Hydrogen: turning star fuel into car fuel
Car makers are proclaiming a hydrogen revolution, but will it reach these shores?
It may have been created in the Big Bang, but hydrogen could turn out to be a damp squib
Roughly 15 billion years ago, someone or something created an awful lot of hydrogen. In fact, in the Big Bang, very little other than hydrogen was created – most of the other elements had to be forged, literally, in the hearts of dying stars; stars made when clouds of that self-same hydrogen began fusing to liberate incalculable amounts of energy.
Hydrogen has long since been thought of as something of a magic bullet when it comes to energy. It is, by a heck of a long stroke, the most abundant element not only on this planet but in the entire universe. It’s everywhere, chemically combining and mixing with other elements with the insouciant ease of the perfect dinner party guest. If you can liberate it from its chemical bonds, it burns beautifully as a gas or a liquid and causes no harmful emissions as it does so.
Equally, as a gas, it can be chemically recombined with oxygen scavenged from the air and turned back into water (two parts hydrogen to one part oxygen – H2O), generating as it does so a small electrical current. Make that process happen in a fuel cell, tap the current and you can turn an electric motor and drive a car.
Thus the element born at the creation of the universe, which causes the sun to shine, can also propel you to the shops and back.
Standing jokeinternal combustion
Perhaps not any more, though. Toyota and Hyundai have this year launched hydrogen fuel cell cars to the actual public for actual sale. Only in limited numbers thus far, though, and with their high-tech powertrains needing significant subvention by their makers to make the cars even vaguely affordable, but they are at last here.
Well, not specifically here. Hydrogen cars are, logically, only on sale in markets where there is a significant number of hydrogen refuelling stations. That means, for now, that they are restricted to, mostly, California, Japan and parts of Germany.
Although hydrogen can be compressed (when sufficiently chilled) to a liquid and transported like conventional petrol, it requires significant investment to set filling stations up for H-pumps, and none so far exist in Ireland.
Will they ever?
“The appetite for hydrogen cars will be high amongst Irish consumers once the costs of the actual car come down as they will surely do over the next few years as production numbers increase,” says Stephen Gleeson, MD of Hyundai Ireland, which has just launched a fuel-cell version of the ix35 SUV in Europe.
“We have not had any discussions at Government level in Ireland yet, but when the production becomes high-volume it is something we would look at doing.”
So, it’s the old chicken and egg debate: we’ll get hydrogen cars when someone installs hydrogen pumps. But someone will only install hydrogen pumps when . . . You get the idea. It would seem logical then that we should turn to the Government, asking it to kick-start hydrogen infrastructure investment with grants, preferential loans and R&D support. Is that happening?
“We have had no discussions with government,” Ian Corbett, marketing manager for Toyota Ireland, told The Irish Times. “But we have put out informal invitations to political representatives and Dublin City Council to go to drive the fuel cell Mirai (Toyota’s first publicly sold fuel cell car) in Europe but nothing is confirmed as yet. We have had no discussion with fuel suppliers either.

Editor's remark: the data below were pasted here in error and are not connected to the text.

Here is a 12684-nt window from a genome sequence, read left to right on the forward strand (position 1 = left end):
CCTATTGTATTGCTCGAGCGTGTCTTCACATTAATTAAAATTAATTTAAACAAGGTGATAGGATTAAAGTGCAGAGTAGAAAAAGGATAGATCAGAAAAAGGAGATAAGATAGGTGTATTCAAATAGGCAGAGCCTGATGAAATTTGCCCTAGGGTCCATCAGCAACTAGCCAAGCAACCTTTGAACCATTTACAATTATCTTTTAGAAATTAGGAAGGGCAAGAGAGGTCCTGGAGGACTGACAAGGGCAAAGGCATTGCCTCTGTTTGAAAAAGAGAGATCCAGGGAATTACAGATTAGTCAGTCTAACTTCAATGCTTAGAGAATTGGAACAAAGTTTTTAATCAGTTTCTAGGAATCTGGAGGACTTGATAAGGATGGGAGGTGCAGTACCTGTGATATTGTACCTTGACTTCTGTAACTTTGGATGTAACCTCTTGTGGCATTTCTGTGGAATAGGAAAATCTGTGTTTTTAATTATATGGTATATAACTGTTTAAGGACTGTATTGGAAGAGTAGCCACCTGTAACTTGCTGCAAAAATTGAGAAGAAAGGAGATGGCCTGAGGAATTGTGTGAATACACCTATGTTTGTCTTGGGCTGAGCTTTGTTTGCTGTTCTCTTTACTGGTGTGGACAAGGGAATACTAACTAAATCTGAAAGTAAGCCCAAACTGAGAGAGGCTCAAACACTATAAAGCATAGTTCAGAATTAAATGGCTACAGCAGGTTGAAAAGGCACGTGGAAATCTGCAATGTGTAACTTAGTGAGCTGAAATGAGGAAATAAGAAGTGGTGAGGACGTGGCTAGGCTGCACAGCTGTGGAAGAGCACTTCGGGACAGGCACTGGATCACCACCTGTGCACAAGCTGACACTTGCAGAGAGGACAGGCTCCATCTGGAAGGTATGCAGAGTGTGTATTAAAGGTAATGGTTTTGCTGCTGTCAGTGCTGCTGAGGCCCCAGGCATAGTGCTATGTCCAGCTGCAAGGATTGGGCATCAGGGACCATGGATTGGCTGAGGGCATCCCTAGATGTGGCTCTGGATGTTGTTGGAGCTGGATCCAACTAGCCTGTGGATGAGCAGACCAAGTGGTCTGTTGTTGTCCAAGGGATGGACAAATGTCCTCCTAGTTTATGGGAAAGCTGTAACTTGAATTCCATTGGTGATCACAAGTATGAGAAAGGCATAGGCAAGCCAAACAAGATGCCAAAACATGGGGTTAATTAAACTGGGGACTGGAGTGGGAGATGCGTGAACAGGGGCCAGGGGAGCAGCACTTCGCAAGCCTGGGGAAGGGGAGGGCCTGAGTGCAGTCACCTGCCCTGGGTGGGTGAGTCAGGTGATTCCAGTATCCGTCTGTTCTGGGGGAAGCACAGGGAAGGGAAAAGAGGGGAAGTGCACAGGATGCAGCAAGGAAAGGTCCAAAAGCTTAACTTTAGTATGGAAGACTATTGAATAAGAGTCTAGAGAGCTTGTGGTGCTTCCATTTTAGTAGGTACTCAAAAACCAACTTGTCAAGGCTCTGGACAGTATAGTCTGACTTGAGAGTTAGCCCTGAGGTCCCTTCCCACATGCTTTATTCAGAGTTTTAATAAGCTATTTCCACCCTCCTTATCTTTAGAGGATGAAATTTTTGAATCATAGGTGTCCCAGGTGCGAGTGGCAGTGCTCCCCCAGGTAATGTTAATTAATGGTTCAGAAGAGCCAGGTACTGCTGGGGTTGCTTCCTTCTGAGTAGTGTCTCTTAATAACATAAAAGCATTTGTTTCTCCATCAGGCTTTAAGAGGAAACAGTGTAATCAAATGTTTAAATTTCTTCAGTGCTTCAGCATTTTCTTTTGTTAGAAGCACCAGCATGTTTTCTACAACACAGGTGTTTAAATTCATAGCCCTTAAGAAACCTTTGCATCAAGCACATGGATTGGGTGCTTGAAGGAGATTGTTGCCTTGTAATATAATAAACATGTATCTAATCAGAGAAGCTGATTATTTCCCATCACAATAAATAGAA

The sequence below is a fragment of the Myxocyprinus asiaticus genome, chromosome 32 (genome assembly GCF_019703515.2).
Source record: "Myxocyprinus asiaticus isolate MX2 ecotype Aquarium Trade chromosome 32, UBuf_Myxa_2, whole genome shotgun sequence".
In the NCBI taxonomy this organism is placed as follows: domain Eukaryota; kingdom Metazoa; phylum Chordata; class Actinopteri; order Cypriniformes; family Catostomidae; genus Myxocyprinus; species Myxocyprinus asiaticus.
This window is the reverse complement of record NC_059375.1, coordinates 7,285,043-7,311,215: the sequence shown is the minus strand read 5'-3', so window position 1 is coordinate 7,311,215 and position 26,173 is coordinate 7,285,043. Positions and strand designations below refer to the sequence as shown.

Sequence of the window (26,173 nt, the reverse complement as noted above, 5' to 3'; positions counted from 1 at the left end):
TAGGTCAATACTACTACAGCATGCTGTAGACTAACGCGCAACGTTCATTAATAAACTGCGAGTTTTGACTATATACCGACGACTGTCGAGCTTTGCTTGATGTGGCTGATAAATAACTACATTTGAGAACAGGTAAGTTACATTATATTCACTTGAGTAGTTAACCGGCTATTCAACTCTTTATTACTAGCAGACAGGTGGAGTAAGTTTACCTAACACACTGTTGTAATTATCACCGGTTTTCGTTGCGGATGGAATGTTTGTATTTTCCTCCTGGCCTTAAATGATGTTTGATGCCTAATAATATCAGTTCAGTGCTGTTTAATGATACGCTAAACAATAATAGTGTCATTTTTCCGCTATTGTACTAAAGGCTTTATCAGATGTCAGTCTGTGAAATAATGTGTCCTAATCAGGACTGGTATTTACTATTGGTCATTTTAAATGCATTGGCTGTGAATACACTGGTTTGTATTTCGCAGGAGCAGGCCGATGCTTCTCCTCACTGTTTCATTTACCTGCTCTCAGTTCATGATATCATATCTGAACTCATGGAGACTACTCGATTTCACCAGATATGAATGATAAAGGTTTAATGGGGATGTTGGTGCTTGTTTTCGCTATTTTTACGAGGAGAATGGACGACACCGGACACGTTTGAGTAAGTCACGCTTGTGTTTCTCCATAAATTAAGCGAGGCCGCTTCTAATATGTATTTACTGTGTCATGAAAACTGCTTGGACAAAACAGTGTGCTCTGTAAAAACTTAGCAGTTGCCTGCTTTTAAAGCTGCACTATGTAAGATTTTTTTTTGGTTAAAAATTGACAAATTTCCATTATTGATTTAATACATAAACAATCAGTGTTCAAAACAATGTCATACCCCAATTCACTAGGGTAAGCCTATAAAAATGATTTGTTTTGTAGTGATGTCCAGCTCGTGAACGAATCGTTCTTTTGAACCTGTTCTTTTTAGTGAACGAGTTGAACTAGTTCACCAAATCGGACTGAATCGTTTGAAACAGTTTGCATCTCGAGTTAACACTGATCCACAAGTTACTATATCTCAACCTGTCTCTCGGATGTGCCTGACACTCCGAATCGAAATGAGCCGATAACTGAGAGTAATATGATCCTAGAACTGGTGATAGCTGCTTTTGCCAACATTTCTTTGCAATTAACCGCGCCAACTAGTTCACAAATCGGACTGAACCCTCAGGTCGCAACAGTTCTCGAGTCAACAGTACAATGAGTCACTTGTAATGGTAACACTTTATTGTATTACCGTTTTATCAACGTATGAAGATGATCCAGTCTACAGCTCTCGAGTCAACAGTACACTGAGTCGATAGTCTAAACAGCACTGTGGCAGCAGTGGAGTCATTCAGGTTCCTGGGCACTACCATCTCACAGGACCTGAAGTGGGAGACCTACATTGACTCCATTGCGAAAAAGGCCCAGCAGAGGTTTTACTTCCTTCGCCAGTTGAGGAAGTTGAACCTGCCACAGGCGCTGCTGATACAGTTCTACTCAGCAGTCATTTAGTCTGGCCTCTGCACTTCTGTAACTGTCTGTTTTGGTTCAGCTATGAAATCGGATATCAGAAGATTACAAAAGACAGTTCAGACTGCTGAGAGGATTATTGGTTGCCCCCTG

“Toyota Motor Europe is focused on countries which have committed to investing in fuel cell, so it’s Germany, the UK and Denmark in the initial launch with more countries planned for 2017. For the immediate future there are no plans for Ireland.”
So, we’re missing out. Again. A lack of investment, a lack of foresight and once again Ireland is left behind by the rest of the world. It happened with broadband, it happened with equality legislation and it took us years to catch up with both. Now it’s happening with hydrogen cars. Wait, though. This could actually be a blessing in disguise. Enda Buckley is a co-ordinator with the Irish Environmental Network (IEN), an umbrella organisation representing 34 different Irish environmental campaigning organisations and NGOs. He thinks we could actually be well out of the whole hydrogen debate.
“The biggest thing is where you get the hydrogen from, though. The production of ‘green’ hydrogen still has a massive question mark over it. Most commercial hydrogen is still coming from refineries – it’s a byproduct of the fossil fuel refining industry, and there seems to be no interest really in looking at producing truly green hydrogen.”
In fact, Buckley thinks we’re much better off sticking with our recent drive for electric vehicles.
“The way electric vehicles [EVs] are going, most journeys in Ireland can now be done with one charge-up stop on the way. Dublin to Cork, for instance, is one stop, and the way batteries are improving, I can see that being non-stop by EV pretty soon. The big problem for hydrogen is that it currently takes four times the amount of energy to run a fuel cell as it does a battery, so while that’s not to say things won’t change, it does mean that hydrogen has a big fight on its hands right now. ”
Perhaps we should leave the last word to Elon Musk. The man behind all-electric Tesla Motors would, you would assume, have some massive axe to grind but he’s about as far-seeing a visionary as the motor industry has right now. His verdict on hydrogen cars? “They’re mind-bogglingly stupid. Success is simply not possible.”
Not so much Big Bang as damp squib, then.